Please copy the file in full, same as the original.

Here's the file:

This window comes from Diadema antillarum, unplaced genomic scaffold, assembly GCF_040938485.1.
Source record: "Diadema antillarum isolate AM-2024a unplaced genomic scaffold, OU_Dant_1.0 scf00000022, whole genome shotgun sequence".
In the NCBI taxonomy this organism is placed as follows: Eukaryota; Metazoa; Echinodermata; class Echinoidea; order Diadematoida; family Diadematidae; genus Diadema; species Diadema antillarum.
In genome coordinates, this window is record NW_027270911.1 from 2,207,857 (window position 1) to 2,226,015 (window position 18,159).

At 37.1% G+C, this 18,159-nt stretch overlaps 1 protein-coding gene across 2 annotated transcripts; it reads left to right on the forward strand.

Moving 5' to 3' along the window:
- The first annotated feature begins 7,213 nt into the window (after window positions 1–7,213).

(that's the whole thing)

This window comes from Diadema antillarum, unplaced genomic scaffold, assembly GCF_040938485.1.
Source record: "Diadema antillarum isolate AM-2024a unplaced genomic scaffold, OU_Dant_1.0 scf00000022, whole genome shotgun sequence".
In the NCBI taxonomy this organism is placed as follows: Eukaryota; Metazoa; Echinodermata; class Echinoidea; order Diadematoida; family Diadematidae; genus Diadema; species Diadema antillarum.
In genome coordinates, this window is record NW_027270911.1 from 2,207,857 (window position 1) to 2,226,015 (window position 18,159).

At 37.1% G+C, this 18,159-nt stretch overlaps 1 protein-coding gene across 2 annotated transcripts; it reads left to right on the forward strand.

Moving 5' to 3' along the window:
- The first annotated feature begins 7,213 nt into the window (after window positions 1–7,213).